By Tony Giunta, PG, Director of Project Development, Mayor City of Franklin, NH
These are exciting times in the renewable energy industry! Although I doubted it would ever happen in my lifetime, we have finally achieved the critically important intersection point where the cost of producing renewable electricity is now the same or less than electricity derived from fossil fuels.
As reported by Dominic Dudley in his May 29th, 2019 Forbes article titled “Renewable Energy Costs Take Another Tumble, Making Fossil Fuels More Expensive Than Ever”, hydroelectricity, photovoltaic solar (PV), biomass, on-shore wind, and geothermal can all produce energy at less than 10 cents per kilowatt hour, putting these sources on par with newly proposed oil, coal, and natural gas plants.
Even more exciting, Mr. Dudley cites the International Renewable Energy Agency (IRENA) report titled “Renewable Power Generation Costs” that points out it’s no longer just about a philosophical humanitarian “save the planet” reason to switch to renewables. Now it’s all about making the switch because it makes good economic sense.
So why the delay in making the proliferation of renewable energy a reality? It’s important to mention that the IRENA report distinctly points out the lowest cost renewable energy projects are being built in parts of the world where there’s the “right regulatory structure and institutional frameworks.” In other words, the lowest cost renewables are being built in areas with the least public opposition and most favorable regulatory environments.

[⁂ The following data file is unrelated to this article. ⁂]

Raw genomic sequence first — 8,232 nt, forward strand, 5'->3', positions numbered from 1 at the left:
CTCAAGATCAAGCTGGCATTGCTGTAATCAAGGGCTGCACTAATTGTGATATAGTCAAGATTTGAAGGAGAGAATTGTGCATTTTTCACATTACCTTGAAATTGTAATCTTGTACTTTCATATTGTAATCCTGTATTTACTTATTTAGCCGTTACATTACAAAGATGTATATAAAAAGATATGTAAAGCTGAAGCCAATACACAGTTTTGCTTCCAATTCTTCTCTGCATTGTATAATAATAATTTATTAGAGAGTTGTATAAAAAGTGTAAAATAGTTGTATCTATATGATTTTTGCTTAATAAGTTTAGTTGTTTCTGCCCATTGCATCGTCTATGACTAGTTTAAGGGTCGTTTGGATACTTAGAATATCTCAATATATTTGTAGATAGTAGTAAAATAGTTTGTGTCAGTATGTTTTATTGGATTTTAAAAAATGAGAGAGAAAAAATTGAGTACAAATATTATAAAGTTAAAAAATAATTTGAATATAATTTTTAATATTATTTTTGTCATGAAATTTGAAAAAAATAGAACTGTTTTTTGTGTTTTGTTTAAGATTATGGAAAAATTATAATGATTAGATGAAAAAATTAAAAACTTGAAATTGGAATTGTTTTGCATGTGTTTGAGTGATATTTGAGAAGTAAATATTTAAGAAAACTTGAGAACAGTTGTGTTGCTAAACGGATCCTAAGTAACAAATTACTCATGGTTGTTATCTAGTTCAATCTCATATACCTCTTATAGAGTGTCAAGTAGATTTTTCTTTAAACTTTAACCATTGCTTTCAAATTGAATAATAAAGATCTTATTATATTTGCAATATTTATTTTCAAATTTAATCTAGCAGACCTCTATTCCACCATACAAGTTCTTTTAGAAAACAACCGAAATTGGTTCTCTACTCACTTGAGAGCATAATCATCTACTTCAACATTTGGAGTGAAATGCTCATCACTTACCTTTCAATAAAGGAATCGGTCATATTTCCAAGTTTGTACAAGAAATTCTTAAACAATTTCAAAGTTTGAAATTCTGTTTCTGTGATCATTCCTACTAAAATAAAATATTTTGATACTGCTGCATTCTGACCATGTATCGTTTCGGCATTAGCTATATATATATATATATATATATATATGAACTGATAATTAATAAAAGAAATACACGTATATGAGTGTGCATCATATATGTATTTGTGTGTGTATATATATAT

Unfortunately, what I see in New England is a citizenry rabidly opposed to fossil fuels, hysterically supportive of renewable energy, and hypocritically cynical of all renewable energy projects proposed in their communities! The “Not In My Back Yard” or “NIMBY” crowd has transformed that famous warning “Don’t Tread On Me” to “Don’t Build It Here”!
In addition, there are entire communities who adopt bold ordinances, make lofty proclamations, sign progressive protocols demanding fossil free futures. Yet, when renewable projects are proposed, they pass restrictive ordinances that essentially ban those projects from ever being built.
Let history show that not only did NIMBYs deter attempts to save the planet, they also nixed opportunities to build these now cheaper sources of energy and lower costs for all.